Friskies Adventureland Tasty Treasures in 3D
Nestle Purina used the premiere of Pirates of Caribbean: On Stranger Tides to show Friskies Adventureland/Tasty Treasures Combo, a 3D cinema commercial bringing together two commercials featuring a cat in a real-world kitchen and a can of Friskies which emits a magical display of golden confetti. The Friskies Wet campaign begins a cat who jumps through a magical looking glass and wanders through an animated wonderland, encountering turkeys and cows, and riding on an animated fish-shaped boat. The second half brings animated characters from the clip into the studio to add cheese to the mix.
Click on the image below to play the Friskies Adventureland video.
The Tasty Treasures Combo portion was developed at Avrett Free Ginsberg by art director David Estoye, copywriter Barry Flanik and producer Alicia Rodgers.
Filming was shot by director Shy The Sun via Passion Pictures with designer Ree Treweek, illustrator Linsey Levendall, animators David Sigrist and Magali Barbe, lighting technical directors Stuart Hall, Guillaume Cassuto, Stephane Coedel, VFX artist Sajjad Amjad, CG coordinators Aline Ngo, Helen Lord, Head of 3D Jason Nicholas, producers Doireann de Buitléar and Nina Pfeiffer, executive producer Nicola Finn.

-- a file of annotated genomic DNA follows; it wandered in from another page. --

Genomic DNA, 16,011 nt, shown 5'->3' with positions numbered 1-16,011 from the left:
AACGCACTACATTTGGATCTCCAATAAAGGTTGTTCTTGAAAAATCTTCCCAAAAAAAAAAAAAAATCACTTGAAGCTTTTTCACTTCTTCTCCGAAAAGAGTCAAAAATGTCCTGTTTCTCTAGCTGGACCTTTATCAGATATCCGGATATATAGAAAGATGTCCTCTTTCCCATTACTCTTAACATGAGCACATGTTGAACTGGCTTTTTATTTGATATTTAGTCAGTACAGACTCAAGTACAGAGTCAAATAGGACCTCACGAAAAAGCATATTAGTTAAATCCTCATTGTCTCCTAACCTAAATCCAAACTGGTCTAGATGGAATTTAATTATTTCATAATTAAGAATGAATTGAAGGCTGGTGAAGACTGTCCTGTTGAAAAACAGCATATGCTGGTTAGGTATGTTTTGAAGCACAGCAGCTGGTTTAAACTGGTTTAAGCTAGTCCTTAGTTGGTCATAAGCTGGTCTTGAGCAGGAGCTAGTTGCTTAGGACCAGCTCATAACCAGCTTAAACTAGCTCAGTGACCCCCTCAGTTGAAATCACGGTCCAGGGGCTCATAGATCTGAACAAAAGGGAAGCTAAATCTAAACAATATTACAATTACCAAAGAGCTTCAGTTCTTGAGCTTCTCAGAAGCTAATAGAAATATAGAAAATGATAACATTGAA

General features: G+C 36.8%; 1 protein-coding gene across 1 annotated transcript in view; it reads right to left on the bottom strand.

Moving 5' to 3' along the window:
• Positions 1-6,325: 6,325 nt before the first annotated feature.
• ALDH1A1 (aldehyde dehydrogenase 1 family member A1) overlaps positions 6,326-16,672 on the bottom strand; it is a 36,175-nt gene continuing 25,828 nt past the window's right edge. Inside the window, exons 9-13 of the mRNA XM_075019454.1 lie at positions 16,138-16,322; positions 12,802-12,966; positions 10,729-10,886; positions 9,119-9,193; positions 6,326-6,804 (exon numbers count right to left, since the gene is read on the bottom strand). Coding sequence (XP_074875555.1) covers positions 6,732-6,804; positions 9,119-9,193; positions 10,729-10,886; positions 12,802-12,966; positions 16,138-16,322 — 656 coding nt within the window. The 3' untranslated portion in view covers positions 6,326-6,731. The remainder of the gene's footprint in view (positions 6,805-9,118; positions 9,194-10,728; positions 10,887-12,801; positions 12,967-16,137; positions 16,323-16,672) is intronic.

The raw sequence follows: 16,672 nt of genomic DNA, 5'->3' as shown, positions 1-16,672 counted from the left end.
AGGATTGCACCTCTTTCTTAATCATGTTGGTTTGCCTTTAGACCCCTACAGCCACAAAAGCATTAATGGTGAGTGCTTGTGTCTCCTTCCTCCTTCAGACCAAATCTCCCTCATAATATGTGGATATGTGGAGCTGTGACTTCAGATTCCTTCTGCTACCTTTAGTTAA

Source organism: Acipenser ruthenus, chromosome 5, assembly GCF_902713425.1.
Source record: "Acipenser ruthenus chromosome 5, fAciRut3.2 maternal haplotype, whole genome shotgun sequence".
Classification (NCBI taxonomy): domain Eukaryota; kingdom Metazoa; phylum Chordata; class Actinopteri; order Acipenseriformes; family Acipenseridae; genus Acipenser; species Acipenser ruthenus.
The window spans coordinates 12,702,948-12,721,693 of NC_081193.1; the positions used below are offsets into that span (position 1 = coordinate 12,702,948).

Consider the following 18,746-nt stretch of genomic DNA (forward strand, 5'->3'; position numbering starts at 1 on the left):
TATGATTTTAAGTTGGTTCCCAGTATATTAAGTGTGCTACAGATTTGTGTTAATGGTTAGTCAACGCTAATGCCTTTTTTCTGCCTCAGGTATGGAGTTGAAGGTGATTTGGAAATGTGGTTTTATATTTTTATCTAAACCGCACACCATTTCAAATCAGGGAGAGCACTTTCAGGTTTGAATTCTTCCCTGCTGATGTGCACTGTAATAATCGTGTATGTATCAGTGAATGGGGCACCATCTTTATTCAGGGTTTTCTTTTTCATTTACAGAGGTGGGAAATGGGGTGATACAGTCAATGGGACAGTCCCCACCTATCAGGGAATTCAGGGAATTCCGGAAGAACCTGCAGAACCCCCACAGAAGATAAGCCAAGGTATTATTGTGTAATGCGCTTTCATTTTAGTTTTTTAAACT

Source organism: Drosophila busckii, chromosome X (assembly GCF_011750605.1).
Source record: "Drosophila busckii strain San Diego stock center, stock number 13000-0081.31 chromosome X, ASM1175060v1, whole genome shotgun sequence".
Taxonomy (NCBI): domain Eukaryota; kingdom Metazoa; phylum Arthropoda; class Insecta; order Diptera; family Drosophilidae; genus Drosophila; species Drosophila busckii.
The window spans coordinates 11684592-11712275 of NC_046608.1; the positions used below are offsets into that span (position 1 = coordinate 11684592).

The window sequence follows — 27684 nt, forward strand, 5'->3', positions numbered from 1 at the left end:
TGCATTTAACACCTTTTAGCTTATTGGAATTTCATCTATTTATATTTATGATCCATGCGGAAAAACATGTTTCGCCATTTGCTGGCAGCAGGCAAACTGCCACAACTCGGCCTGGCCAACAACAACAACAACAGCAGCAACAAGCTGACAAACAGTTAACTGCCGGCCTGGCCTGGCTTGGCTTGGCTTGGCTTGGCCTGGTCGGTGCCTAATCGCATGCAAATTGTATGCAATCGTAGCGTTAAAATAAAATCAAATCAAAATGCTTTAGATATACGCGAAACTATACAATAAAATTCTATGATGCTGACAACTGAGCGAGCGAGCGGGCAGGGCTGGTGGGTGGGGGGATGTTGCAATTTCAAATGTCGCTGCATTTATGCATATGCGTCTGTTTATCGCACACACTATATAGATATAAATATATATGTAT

VFX were produced at Nice Shoes, New York, by VFX artists Russ Bigsby and Rich Schreck.
The Adventureland portion was developed at Avrett Free Ginsberg by art director Erik Denno, creative director/copywriter Mary Paula Allegaert, executive producer Betsy Rosenblum.
Filming/animation was shot by director Shy the Sun via Passion Pictures. VFX, including conversion from 2D to 3D, were produced at Nice Shoes, New York, by VFX artists Russ Bigsby, Rich Schreck, Bryan Rosenblum, Vincent Roma, John Shea, with producer Pat Portela.
The spot conversion, for Avrett Free Ginsberg, was overseen by Nice Shoes’ VFX artists Rich Schreck and Russ Bigsby as well as senior producer Pat Portela. Technical challenges were considerable, adds Bigsby. “There was a lot of rotoscoping, and we basically had to deconstruct the whole spot and then put it back together in a 3D world by projecting images onto 3D geometries and utilizing the stereoscopic cameras in the software. You kind of make up the space, though you’re a bit limited in what you can do, as it’s still 2D, but in a 3D space.”